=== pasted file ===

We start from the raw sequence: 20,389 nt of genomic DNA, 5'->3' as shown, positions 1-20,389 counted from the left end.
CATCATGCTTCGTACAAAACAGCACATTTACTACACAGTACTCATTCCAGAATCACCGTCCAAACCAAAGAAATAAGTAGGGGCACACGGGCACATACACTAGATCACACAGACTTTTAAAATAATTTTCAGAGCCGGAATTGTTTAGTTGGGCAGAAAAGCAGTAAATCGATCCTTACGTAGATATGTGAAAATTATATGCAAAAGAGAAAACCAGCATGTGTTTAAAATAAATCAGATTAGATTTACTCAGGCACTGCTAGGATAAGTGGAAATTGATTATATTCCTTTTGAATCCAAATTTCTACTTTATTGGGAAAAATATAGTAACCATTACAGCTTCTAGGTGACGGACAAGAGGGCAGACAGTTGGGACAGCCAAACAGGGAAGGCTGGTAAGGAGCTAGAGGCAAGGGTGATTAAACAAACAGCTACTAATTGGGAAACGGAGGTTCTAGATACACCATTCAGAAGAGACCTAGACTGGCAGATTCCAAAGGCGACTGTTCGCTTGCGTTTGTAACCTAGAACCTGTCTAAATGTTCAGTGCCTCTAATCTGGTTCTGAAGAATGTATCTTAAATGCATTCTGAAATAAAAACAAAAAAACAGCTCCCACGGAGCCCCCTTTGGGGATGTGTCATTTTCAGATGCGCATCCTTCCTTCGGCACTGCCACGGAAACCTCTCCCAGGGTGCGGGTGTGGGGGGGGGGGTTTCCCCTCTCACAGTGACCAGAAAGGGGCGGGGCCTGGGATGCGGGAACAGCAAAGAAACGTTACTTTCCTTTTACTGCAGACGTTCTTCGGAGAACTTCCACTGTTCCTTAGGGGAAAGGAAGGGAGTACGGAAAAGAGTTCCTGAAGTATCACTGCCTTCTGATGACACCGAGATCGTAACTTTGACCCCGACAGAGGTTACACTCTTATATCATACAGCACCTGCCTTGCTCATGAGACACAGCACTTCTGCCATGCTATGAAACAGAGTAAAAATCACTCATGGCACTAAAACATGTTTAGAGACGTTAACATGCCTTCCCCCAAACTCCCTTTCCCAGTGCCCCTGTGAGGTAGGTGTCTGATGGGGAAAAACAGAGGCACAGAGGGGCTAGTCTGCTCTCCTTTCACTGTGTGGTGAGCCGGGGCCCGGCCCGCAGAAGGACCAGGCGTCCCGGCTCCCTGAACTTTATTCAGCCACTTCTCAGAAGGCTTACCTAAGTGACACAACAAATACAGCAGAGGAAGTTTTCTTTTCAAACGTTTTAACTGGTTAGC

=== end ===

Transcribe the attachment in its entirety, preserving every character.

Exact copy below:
We start from the raw sequence: 20,389 nt of genomic DNA, 5'->3' as shown, positions 1-20,389 counted from the left end.
CATCATGCTTCGTACAAAACAGCACATTTACTACACAGTACTCATTCCAGAATCACCGTCCAAACCAAAGAAATAAGTAGGGGCACACGGGCACATACACTAGATCACACAGACTTTTAAAATAATTTTCAGAGCCGGAATTGTTTAGTTGGGCAGAAAAGCAGTAAATCGATCCTTACGTAGATATGTGAAAATTATATGCAAAAGAGAAAACCAGCATGTGTTTAAAATAAATCAGATTAGATTTACTCAGGCACTGCTAGGATAAGTGGAAATTGATTATATTCCTTTTGAATCCAAATTTCTACTTTATTGGGAAAAATATAGTAACCATTACAGCTTCTAGGTGACGGACAAGAGGGCAGACAGTTGGGACAGCCAAACAGGGAAGGCTGGTAAGGAGCTAGAGGCAAGGGTGATTAAACAAACAGCTACTAATTGGGAAACGGAGGTTCTAGATACACCATTCAGAAGAGACCTAGACTGGCAGATTCCAAAGGCGACTGTTCGCTTGCGTTTGTAACCTAGAACCTGTCTAAATGTTCAGTGCCTCTAATCTGGTTCTGAAGAATGTATCTTAAATGCATTCTGAAATAAAAACAAAAAAACAGCTCCCACGGAGCCCCCTTTGGGGATGTGTCATTTTCAGATGCGCATCCTTCCTTCGGCACTGCCACGGAAACCTCTCCCAGGGTGCGGGTGTGGGGGGGGGGGTTTCCCCTCTCACAGTGACCAGAAAGGGGCGGGGCCTGGGATGCGGGAACAGCAAAGAAACGTTACTTTCCTTTTACTGCAGACGTTCTTCGGAGAACTTCCACTGTTCCTTAGGGGAAAGGAAGGGAGTACGGAAAAGAGTTCCTGAAGTATCACTGCCTTCTGATGACACCGAGATCGTAACTTTGACCCCGACAGAGGTTACACTCTTATATCATACAGCACCTGCCTTGCTCATGAGACACAGCACTTCTGCCATGCTATGAAACAGAGTAAAAATCACTCATGGCACTAAAACATGTTTAGAGACGTTAACATGCCTTCCCCCAAACTCCCTTTCCCAGTGCCCCTGTGAGGTAGGTGTCTGATGGGGAAAAACAGAGGCACAGAGGGGCTAGTCTGCTCTCCTTTCACTGTGTGGTGAGCCGGGGCCCGGCCCGCAGAAGGACCAGGCGTCCCGGCTCCCTGAACTTTATTCAGCCACTTCTCAGAAGGCTTACCTAAGTGACACAACAAATACAGCAGAGGAAGTTTTCTTTTCAAACGTTTTAACTGGTTAGC